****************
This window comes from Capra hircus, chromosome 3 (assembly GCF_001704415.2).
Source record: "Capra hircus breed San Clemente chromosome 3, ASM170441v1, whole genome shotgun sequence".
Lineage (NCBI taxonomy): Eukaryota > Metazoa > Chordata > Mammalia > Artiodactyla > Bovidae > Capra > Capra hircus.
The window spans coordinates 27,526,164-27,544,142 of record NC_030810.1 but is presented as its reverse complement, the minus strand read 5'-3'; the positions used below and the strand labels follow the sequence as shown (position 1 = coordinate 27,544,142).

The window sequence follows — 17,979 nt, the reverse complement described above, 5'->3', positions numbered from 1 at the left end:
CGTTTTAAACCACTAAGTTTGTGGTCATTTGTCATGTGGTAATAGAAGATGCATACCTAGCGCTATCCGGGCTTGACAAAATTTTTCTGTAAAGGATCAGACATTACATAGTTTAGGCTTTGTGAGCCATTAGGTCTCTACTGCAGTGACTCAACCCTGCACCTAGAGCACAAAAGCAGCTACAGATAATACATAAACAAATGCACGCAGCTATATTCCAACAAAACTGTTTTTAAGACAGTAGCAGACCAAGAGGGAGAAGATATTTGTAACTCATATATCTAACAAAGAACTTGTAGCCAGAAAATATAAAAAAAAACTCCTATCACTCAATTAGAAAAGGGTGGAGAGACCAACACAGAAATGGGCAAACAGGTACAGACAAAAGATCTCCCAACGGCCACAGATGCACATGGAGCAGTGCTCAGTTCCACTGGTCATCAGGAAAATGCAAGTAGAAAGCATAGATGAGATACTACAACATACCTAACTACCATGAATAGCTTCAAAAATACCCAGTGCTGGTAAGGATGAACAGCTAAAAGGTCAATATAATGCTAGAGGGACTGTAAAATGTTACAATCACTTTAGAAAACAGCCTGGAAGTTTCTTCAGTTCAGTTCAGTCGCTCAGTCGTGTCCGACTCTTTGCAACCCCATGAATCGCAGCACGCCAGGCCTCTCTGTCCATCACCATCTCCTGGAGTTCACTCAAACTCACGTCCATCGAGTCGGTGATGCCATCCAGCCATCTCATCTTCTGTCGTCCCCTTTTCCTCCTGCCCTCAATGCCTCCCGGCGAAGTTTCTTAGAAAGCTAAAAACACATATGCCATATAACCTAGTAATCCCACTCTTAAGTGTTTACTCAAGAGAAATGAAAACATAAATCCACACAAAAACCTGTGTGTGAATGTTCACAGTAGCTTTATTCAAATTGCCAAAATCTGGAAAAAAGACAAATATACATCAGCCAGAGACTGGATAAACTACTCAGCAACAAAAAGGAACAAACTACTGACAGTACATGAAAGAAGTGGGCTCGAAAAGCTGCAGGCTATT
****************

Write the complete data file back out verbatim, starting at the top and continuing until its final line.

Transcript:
This window comes from Capra hircus, chromosome 3 (assembly GCF_001704415.2).
Source record: "Capra hircus breed San Clemente chromosome 3, ASM170441v1, whole genome shotgun sequence".
Lineage (NCBI taxonomy): Eukaryota > Metazoa > Chordata > Mammalia > Artiodactyla > Bovidae > Capra > Capra hircus.
The window spans coordinates 27,526,164-27,544,142 of record NC_030810.1 but is presented as its reverse complement, the minus strand read 5'-3'; the positions used below and the strand labels follow the sequence as shown (position 1 = coordinate 27,544,142).

The window sequence follows — 17,979 nt, the reverse complement described above, 5'->3', positions numbered from 1 at the left end:
CGTTTTAAACCACTAAGTTTGTGGTCATTTGTCATGTGGTAATAGAAGATGCATACCTAGCGCTATCCGGGCTTGACAAAATTTTTCTGTAAAGGATCAGACATTACATAGTTTAGGCTTTGTGAGCCATTAGGTCTCTACTGCAGTGACTCAACCCTGCACCTAGAGCACAAAAGCAGCTACAGATAATACATAAACAAATGCACGCAGCTATATTCCAACAAAACTGTTTTTAAGACAGTAGCAGACCAAGAGGGAGAAGATATTTGTAACTCATATATCTAACAAAGAACTTGTAGCCAGAAAATATAAAAAAAAACTCCTATCACTCAATTAGAAAAGGGTGGAGAGACCAACACAGAAATGGGCAAACAGGTACAGACAAAAGATCTCCCAACGGCCACAGATGCACATGGAGCAGTGCTCAGTTCCACTGGTCATCAGGAAAATGCAAGTAGAAAGCATAGATGAGATACTACAACATACCTAACTACCATGAATAGCTTCAAAAATACCCAGTGCTGGTAAGGATGAACAGCTAAAAGGTCAATATAATGCTAGAGGGACTGTAAAATGTTACAATCACTTTAGAAAACAGCCTGGAAGTTTCTTCAGTTCAGTTCAGTCGCTCAGTCGTGTCCGACTCTTTGCAACCCCATGAATCGCAGCACGCCAGGCCTCTCTGTCCATCACCATCTCCTGGAGTTCACTCAAACTCACGTCCATCGAGTCGGTGATGCCATCCAGCCATCTCATCTTCTGTCGTCCCCTTTTCCTCCTGCCCTCAATGCCTCCCGGCGAAGTTTCTTAGAAAGCTAAAAACACATATGCCATATAACCTAGTAATCCCACTCTTAAGTGTTTACTCAAGAGAAATGAAAACATAAATCCACACAAAAACCTGTGTGTGAATGTTCACAGTAGCTTTATTCAAATTGCCAAAATCTGGAAAAAAGACAAATATACATCAGCCAGAGACTGGATAAACTACTCAGCAACAAAAAGGAACAAACTACTGACAGTACATGAAAGAAGTGGGCTCGAAAAGCTGCAGGCTATT